EConomists generally like competition. If the seller knows that he can go elsewhere, it helps consumers get a better price. However, economists are not usually talking about armed violence or organized crime. Therefore, those who are not regularly involved in the Mafia should learn a lot from new studies investigating competition between criminal organizations in El Salvador.
El Salvador is a dangerous place. The homicide rate in 2015 was 103 per 100,000. This is mainly due to the competition between two gangsters, Marasal Battlecha and Vario 18. However, in 2016 they agreed on a non-aggression pact, ending the competition for territory. As a result, homicide has been reduced by almost half. Other than violence, the other major costs of gangsters are economical and are estimated to be over $ 700 million (£ 515 million) annually, or 3% of El Salvador’s GDP, due to the extortion payments they depend on. I will.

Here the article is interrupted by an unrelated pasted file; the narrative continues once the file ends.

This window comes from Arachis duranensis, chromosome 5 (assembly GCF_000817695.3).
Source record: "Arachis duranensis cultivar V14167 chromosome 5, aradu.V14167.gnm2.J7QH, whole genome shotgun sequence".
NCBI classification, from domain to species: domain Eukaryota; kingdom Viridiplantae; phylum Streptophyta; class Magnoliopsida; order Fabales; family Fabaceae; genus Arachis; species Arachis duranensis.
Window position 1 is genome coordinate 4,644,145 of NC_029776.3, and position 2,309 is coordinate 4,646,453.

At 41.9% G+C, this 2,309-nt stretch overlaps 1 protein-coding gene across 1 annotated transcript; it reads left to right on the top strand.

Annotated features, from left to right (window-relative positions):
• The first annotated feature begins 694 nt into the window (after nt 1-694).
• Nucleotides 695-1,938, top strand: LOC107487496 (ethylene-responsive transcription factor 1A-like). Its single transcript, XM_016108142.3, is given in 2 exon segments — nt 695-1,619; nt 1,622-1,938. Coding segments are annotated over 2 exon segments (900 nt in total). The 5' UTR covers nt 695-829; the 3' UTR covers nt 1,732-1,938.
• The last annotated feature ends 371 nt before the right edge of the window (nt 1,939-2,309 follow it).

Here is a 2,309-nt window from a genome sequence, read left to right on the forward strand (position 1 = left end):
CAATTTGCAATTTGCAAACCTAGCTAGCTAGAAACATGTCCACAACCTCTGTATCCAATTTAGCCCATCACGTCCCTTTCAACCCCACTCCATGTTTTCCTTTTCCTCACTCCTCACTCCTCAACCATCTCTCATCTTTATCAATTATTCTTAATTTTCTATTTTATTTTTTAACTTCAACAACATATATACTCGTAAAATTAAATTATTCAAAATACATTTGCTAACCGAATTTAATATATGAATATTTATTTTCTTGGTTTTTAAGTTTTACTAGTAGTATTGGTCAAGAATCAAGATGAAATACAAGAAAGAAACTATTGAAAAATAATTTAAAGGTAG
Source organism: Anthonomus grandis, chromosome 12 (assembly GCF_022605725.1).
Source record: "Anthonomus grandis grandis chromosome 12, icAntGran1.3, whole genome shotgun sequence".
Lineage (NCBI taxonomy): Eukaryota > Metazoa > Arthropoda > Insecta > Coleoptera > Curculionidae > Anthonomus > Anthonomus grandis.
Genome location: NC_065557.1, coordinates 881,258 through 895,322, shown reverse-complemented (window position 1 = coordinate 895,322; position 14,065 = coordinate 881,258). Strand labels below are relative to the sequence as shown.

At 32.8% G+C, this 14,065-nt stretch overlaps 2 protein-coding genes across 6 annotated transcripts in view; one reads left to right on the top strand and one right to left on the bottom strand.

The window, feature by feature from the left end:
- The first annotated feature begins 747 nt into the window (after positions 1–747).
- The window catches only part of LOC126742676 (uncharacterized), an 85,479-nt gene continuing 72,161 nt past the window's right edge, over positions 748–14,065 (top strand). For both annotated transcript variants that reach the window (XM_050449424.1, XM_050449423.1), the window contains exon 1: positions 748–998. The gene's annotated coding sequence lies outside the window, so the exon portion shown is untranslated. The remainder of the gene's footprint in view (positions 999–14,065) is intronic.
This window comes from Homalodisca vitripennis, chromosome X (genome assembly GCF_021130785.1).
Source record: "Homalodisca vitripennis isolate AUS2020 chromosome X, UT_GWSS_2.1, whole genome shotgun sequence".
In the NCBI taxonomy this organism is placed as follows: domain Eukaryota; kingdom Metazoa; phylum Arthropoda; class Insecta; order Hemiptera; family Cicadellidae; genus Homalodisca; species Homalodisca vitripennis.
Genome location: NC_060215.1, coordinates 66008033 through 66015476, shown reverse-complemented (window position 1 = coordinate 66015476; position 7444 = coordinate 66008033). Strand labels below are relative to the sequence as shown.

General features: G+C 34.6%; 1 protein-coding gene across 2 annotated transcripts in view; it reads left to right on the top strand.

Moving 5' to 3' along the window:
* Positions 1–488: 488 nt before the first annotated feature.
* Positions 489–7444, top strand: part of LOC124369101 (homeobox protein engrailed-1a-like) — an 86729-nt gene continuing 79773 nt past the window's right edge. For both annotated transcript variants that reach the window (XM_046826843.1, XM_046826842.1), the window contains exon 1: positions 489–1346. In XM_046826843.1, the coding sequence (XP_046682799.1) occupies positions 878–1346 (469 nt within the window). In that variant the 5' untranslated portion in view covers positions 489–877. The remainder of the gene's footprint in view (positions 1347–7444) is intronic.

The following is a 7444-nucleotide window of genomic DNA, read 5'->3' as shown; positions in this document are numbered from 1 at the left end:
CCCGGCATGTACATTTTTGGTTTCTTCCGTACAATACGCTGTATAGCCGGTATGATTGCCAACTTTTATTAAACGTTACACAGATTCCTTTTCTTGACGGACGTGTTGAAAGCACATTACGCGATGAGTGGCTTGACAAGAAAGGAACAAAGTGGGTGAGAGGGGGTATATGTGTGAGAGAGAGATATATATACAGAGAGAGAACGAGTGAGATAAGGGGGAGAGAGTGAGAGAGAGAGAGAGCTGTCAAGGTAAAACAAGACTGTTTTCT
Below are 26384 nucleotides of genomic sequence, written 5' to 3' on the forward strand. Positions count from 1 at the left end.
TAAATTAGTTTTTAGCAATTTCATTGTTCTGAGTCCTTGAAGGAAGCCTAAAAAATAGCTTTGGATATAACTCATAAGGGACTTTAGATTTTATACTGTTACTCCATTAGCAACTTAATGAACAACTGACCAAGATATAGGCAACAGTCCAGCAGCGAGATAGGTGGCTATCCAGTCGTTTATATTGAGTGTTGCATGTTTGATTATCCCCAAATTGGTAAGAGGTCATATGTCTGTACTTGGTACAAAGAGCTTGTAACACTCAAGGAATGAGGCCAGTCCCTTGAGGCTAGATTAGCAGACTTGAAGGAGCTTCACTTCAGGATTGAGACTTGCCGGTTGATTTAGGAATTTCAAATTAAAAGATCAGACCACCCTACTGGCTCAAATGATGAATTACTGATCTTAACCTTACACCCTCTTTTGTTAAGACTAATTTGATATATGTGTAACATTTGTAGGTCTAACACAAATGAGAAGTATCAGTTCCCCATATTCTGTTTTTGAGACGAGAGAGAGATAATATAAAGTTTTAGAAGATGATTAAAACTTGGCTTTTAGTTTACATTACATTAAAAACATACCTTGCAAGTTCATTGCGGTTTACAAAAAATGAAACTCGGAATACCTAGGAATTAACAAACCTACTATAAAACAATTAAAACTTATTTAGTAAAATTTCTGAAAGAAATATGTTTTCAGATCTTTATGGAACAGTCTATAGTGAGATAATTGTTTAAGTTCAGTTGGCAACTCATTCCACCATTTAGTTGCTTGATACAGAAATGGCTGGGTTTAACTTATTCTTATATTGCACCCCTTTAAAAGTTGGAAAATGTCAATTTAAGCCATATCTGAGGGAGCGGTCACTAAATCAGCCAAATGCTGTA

Data on 50,000 extortion payments made by truck drivers stopped by gangs show that the non-aggression pact reduced violence, but extortion payments surged 15-20%. Even more worrisome, this has significantly pushed up the prices of important commodities such as medicines. Outpatient visits for some chronic illnesses increased by almost 10%.
There is reason for many in El Salvador to agree with economists’ intuition of promoting competition that the main beneficiaries of the ceasefire are the gangs themselves.
•• Torsten Bell is the Chief Executive Officer of the Resolution Foundation.See resolutionfoundation.org for more information
Even criminals raise prices when forming a cartel | El Salvador
Source link Even criminals raise prices when forming a cartel | El Salvador